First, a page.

Liked by 3 people

      • Norah says:

        Thanks for the rant. It’s all fascinating. I wouldn’t have sought out the information for myself – wouldn’t have thought to do so – but am happy to learn. Thank you.

        Liked by 3 people

    • Charli Mills says:

      I wonder if there’s a wolf out there, Norah who can weasle into your heart. My daughter and SIL have to rescuesand they are showing their age. Not sure they will go that route again, but I think they would with smaller (medium-sized) dogs.

      Liked by 3 people

  2. If I had a pet dog it would be a wolf, or the closest thing I could get to it. Not a fan of small dogs.

    Liked by 3 people

  3. Chel Owens says:

    It’s simple: give the wolf a bone, and he’s suddenly domesticated. He’ll then attack Creepers for you.

    Liked by 4 people

  4. Dog is my co-pilot.
    I liked this article so much I read it aloud to my cat. (Excuse me, I have to wash and wrap my scratches.) But I have traveled in my truck with dog and cat (separately) and dogs are superior; they smile more and their ears are more fun. Dogs usually make their humans better people. My neighbor is kind enough to loan me their dog…

    Liked by 5 people

  5. denmaniacs4 says:

    Dogs! Meant to get one when I retired. Never happened. I have written about borrowing dogs…dogs that tolerate not-their-people, sort of an act of charity by generous pooches. Anyways, excellent article…

    Liked by 3 people

  6. Charli Mills says:

    H., I can see how Hector rules the roost — that face! I’d love to imagine how that first domestication occurred. Did humans find chipmunks less endearing? Bears too dangerous? Birds too flighty? Wolves must possess the capacity for affection. Wow — Victorian England got carried away with breeds. Such an interesting article and I appreciate the science links!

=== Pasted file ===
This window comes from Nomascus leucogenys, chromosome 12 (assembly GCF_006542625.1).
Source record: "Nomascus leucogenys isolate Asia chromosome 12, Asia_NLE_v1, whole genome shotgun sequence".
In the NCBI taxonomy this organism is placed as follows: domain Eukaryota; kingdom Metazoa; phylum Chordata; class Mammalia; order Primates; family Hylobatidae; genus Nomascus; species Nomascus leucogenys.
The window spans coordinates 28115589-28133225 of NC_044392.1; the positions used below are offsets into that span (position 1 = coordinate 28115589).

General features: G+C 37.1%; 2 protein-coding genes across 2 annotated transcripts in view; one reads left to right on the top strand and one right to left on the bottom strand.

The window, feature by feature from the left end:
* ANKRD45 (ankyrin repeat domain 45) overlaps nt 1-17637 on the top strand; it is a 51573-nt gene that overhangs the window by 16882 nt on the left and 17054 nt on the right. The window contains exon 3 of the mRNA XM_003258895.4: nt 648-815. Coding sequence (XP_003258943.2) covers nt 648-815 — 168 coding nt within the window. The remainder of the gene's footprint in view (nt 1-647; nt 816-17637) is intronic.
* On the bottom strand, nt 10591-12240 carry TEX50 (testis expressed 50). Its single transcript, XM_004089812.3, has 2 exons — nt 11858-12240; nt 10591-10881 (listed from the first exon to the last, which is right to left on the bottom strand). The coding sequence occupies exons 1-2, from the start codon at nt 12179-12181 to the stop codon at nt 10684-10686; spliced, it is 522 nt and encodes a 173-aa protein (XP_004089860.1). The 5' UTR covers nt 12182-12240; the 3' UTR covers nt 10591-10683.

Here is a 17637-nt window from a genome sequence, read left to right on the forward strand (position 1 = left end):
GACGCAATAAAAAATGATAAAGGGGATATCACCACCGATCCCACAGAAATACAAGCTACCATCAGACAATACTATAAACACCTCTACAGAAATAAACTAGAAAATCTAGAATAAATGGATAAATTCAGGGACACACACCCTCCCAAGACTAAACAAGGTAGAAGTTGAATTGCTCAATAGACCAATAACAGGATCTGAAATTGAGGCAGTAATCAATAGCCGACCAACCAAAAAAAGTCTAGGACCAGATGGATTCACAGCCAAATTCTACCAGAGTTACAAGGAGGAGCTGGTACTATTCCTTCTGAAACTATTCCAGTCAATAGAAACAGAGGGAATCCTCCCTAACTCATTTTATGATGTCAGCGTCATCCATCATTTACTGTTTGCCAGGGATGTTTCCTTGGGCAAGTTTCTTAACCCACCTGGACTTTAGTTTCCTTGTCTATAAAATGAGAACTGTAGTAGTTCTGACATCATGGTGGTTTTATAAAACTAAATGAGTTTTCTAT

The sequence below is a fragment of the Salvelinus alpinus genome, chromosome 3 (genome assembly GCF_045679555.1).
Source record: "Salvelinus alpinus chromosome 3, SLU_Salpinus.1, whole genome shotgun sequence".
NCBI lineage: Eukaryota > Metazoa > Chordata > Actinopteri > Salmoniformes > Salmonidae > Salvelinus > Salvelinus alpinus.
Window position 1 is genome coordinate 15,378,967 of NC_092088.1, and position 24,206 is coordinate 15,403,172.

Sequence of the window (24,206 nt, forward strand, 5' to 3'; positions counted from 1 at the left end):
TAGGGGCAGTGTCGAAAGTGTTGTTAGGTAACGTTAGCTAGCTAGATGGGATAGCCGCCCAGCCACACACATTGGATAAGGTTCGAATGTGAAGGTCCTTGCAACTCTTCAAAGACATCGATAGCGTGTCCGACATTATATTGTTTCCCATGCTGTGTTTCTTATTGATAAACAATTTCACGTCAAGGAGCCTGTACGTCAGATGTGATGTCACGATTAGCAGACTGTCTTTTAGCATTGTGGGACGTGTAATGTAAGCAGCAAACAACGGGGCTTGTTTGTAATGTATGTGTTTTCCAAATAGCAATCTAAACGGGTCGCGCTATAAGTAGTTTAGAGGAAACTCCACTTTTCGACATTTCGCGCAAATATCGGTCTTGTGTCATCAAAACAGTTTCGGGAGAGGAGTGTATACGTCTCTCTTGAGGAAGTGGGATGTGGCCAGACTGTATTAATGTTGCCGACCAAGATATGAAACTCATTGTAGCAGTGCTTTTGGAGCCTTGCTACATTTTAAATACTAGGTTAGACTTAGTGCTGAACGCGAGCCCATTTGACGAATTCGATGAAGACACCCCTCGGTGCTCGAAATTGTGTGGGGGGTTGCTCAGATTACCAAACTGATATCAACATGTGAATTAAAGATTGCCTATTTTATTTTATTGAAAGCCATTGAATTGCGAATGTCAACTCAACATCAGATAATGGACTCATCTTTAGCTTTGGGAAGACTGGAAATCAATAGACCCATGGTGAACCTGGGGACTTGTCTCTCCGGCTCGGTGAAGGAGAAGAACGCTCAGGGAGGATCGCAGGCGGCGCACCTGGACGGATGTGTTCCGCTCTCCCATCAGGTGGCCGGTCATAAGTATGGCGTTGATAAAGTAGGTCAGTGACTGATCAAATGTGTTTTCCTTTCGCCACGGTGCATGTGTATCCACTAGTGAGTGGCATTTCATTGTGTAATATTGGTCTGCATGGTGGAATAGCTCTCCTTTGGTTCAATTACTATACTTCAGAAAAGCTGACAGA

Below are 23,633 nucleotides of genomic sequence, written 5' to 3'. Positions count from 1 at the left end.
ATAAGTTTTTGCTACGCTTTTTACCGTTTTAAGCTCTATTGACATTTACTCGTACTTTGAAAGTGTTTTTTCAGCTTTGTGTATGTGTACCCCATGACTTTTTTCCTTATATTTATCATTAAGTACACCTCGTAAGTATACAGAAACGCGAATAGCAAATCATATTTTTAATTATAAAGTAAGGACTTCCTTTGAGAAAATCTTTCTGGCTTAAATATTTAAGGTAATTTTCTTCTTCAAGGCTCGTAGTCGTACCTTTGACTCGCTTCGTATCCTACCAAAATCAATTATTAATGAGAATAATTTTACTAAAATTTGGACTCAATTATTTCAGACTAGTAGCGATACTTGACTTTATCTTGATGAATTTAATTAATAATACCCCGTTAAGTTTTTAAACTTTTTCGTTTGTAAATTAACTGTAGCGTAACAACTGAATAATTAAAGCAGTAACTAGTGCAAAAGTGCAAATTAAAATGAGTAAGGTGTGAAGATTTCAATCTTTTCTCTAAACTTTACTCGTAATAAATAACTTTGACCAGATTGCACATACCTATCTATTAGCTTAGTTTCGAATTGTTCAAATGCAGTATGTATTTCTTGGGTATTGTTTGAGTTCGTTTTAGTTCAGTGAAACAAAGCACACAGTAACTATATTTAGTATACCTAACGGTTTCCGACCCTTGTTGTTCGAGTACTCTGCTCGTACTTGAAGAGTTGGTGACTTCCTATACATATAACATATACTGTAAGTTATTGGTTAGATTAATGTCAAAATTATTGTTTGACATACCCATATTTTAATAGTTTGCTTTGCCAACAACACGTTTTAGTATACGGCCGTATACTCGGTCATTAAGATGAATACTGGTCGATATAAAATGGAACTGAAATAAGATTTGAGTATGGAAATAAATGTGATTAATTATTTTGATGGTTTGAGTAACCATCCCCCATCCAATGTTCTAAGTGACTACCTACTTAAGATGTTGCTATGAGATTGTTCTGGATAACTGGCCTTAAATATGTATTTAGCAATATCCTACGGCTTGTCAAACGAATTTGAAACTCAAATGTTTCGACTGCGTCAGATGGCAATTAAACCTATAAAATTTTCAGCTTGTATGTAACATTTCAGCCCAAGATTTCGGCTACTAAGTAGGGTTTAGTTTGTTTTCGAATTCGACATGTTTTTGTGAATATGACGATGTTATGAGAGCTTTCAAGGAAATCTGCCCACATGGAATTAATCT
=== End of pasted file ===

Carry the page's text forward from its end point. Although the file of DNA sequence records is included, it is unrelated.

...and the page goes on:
Liked by 3 people

    • If I remember correctly, many people theorize that domestication in early eras happened not just because the animal was endearing so much as they helped with survival. A domestic cow, for instance, provides milk and beef, but a domestic chipmunk wouldn’t provide that many benefits to survival. If humans wouldn’t donate food or protection to the animal even if the individual showed traits good for domestication, then it wouldn’t happen.

      I’ve read a few things that say squirrels may be domesticated at some point because kids on college campuses like feeding them.

      Like

  7. Ann Edall Robson says:

    Excellent read. I grew up with a dog by my side. In my opinion, there is no better companion, caregiver, and all-around best friend. Sadly, I now choose to be without a faithful pet, but the memories of Sooner, Susie, Dusty, Teeko, and Kylie are solidly embedded in my memory bank, old picture albums, and children’s books I write.

    Liked by 3 people

  8. Nope, not getting a dog! And your map shows clearly how crazy the English are. What about the recent breeds created for supposed aesthetics but leave the animal with breathing difficulties etc? Interesting article – please don’t worry about offending creationists when science deniers could drive our species to extinction.

    Liked by 4 people

    • I’m personally not a fan of 1) aesthetic breeds with terrible health or, actually, 2) specific crossbreeding, such as labradoodle (as sometimes unexpected combinations can bring about health issues in puppies that aren’t “desirable” for presenting the right cross-breed traits). Sometimes I even wonder if toy dogs, such as my own, is cruel – but they’re able to enjoy life (except pugs), so I decided it was ok.

      Liked by 2 people

  9. Jules says:

    I’ve mostly had mixed bread or shelter dogs. I’m petless now. But I’ve got family that I can go to for that animal connection.

    I’ve loved dogs. But now I just feed the birds. There may arrive a time when I’m done traveling that I’ll take on another ‘best’ friend.

    Cheers and thanks for an interesting article.

    Liked by 4 people

  10. This is very interesting, H. I have never thought about when dog breeding began and the Darwin link is intriguing. I did lose a bit of respect for Darwin when I realised that he pinched his thoughts on evolution from his brilliant grandfather, Erasmus Darwin.

    Liked by 2 people

    • Huh, interesting. Science is full of stealing ideas, and I guess you just kind of got to figure out what has been done sketchily the hard way! And I guess there’s something to be said for being the first to popularize and formalize an idea, but there should be recognition for the first researcher as well.

      Liked by 1 person